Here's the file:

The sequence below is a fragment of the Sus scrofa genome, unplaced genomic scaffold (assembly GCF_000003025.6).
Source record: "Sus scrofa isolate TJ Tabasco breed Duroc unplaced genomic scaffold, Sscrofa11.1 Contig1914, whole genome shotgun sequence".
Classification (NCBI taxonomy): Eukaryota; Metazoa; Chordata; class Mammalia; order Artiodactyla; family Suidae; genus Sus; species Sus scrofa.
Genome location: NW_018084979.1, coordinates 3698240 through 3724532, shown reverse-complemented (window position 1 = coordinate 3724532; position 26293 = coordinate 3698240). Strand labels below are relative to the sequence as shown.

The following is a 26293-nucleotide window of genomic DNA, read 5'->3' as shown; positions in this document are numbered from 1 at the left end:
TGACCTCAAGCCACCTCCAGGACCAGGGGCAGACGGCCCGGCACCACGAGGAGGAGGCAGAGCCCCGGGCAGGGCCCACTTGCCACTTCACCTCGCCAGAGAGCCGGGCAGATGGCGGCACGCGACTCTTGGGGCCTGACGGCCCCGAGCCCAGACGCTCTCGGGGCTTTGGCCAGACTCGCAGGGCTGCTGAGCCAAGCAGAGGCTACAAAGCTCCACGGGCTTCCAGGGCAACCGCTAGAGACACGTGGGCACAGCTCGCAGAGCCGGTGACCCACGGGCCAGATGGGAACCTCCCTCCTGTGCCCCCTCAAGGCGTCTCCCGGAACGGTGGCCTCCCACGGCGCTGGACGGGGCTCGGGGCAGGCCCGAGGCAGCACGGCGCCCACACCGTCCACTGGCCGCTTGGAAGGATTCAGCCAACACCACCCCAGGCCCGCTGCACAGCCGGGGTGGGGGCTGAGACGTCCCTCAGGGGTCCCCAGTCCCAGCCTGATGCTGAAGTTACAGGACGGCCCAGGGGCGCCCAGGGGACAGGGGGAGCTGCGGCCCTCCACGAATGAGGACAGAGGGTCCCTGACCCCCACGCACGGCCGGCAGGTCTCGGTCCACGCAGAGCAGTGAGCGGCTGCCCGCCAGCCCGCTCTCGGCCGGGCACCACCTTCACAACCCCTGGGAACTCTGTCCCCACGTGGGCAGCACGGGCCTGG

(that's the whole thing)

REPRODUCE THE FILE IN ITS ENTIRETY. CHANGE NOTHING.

The sequence below is a fragment of the Sus scrofa genome, unplaced genomic scaffold (assembly GCF_000003025.6).
Source record: "Sus scrofa isolate TJ Tabasco breed Duroc unplaced genomic scaffold, Sscrofa11.1 Contig1914, whole genome shotgun sequence".
Classification (NCBI taxonomy): Eukaryota; Metazoa; Chordata; class Mammalia; order Artiodactyla; family Suidae; genus Sus; species Sus scrofa.
Genome location: NW_018084979.1, coordinates 3698240 through 3724532, shown reverse-complemented (window position 1 = coordinate 3724532; position 26293 = coordinate 3698240). Strand labels below are relative to the sequence as shown.

The following is a 26293-nucleotide window of genomic DNA, read 5'->3' as shown; positions in this document are numbered from 1 at the left end:
TGACCTCAAGCCACCTCCAGGACCAGGGGCAGACGGCCCGGCACCACGAGGAGGAGGCAGAGCCCCGGGCAGGGCCCACTTGCCACTTCACCTCGCCAGAGAGCCGGGCAGATGGCGGCACGCGACTCTTGGGGCCTGACGGCCCCGAGCCCAGACGCTCTCGGGGCTTTGGCCAGACTCGCAGGGCTGCTGAGCCAAGCAGAGGCTACAAAGCTCCACGGGCTTCCAGGGCAACCGCTAGAGACACGTGGGCACAGCTCGCAGAGCCGGTGACCCACGGGCCAGATGGGAACCTCCCTCCTGTGCCCCCTCAAGGCGTCTCCCGGAACGGTGGCCTCCCACGGCGCTGGACGGGGCTCGGGGCAGGCCCGAGGCAGCACGGCGCCCACACCGTCCACTGGCCGCTTGGAAGGATTCAGCCAACACCACCCCAGGCCCGCTGCACAGCCGGGGTGGGGGCTGAGACGTCCCTCAGGGGTCCCCAGTCCCAGCCTGATGCTGAAGTTACAGGACGGCCCAGGGGCGCCCAGGGGACAGGGGGAGCTGCGGCCCTCCACGAATGAGGACAGAGGGTCCCTGACCCCCACGCACGGCCGGCAGGTCTCGGTCCACGCAGAGCAGTGAGCGGCTGCCCGCCAGCCCGCTCTCGGCCGGGCACCACCTTCACAACCCCTGGGAACTCTGTCCCCACGTGGGCAGCACGGGCCTGG